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US, EU File Trade Complaints Against China

Posted June. 25, 2009 09:06,   


The U.S. and the European Union yesterday filed complaints with the World Trade Organization against China over restrictions on the export of raw minerals.

U.S. Trade Representative Ron Kirk told a news conference, “It is a violation of world trade rules for China, which supplies major natural minerals to the world, to restrict their exports,” adding Washington has filed a complaint with the trade body.

The complaint is the first of its kind filed by the Obama administration against China.

The EU Executive Committee also said, “China has violated WTO rules by restricting export of raw minerals through a quota system, a hike in export tax, and a minimum price requirement.”

The EU and the U.S. cited bauxite, coke, magnesium, manganese, silicon metal and zinc in their complaints.

Kirk said, “The Chinese government’s move to restrict export of raw materials gives chemical, steel and aluminum manufacturers in that country a huge competitive advantage.”

EU Trade Commissioner Catherine Ashton also said, “The Chinese restrictions on raw materials distort competition and increase global prices, making things even more difficult for our companies in this economic downturn.”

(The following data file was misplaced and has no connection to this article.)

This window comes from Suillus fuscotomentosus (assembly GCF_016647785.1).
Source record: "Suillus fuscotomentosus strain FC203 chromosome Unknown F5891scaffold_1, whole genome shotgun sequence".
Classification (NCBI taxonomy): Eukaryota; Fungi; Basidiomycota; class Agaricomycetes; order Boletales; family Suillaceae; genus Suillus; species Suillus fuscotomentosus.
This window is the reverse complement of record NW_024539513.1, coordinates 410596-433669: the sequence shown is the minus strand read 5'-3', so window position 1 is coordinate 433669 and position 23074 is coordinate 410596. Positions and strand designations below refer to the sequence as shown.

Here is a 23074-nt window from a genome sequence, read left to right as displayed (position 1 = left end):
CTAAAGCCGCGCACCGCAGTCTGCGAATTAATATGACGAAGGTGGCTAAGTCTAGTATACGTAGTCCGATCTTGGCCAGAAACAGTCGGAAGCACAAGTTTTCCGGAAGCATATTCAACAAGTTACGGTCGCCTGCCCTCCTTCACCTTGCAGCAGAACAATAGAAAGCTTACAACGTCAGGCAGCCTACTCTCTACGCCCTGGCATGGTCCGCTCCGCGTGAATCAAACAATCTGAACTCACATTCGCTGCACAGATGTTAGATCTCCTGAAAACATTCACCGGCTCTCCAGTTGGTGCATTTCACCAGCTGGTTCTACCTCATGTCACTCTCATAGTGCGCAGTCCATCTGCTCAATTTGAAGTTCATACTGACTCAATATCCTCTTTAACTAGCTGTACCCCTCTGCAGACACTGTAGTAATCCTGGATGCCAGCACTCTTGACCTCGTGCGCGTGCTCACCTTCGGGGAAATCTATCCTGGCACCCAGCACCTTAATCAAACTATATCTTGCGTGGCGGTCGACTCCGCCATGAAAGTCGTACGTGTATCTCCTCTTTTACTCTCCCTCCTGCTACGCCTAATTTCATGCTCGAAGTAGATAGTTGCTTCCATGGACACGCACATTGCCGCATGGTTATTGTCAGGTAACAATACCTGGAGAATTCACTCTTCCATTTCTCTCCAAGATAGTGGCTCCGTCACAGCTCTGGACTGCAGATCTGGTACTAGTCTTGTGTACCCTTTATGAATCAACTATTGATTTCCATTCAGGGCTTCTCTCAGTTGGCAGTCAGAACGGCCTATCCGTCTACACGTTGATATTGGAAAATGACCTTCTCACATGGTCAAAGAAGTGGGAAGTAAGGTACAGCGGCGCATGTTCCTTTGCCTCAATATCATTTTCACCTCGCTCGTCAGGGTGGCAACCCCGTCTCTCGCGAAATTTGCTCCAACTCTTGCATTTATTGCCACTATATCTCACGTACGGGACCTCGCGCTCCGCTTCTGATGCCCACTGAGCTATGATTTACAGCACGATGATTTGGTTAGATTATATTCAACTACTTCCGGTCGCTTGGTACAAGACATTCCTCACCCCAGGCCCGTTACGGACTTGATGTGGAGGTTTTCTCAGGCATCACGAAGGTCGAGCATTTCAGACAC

The U.S. and the EU said that when China joined the WTO in 2001, it pledged to remove these restrictions but has instead restricted exports of raw materials needed for the production of steel, semiconductors and aircraft.

In Beijing, the Chinese Commerce Ministry denied the allegation, saying, “The export restrictions on major raw materials have been taken to help protect the environment, and does not violate WTO rules.”

The ministry said Beijing will respond to the complaints according to the dispute settlement procedures of the trade body.

A steel industry source in China said, “Certain natural minerals cause environmental pollution, as they could generate carbon dioxide in the course of processing for export,” adding, “But, restricting exports of natural materials that are mainly produced in China is a natural measure required by the country to protect domestic industries amid the economic crisis.”

In an apparent retaliatory move, Beijing asked the WTO to investigate Washington’s ban on Chinese poultry imports. Following the 2004 outbreak of avian influenza, the two countries imposed bans on poultry imports in both nations.

China said it lifted the ban but the U.S. has yet to.

The Wall Street Journal said the two complaints filed separately by the EU and the U.S. highlight the importance of the dispute, adding the complaints mark a departure from past allegations by the U.S. and other countries that China is flooding foreign markets with its exports.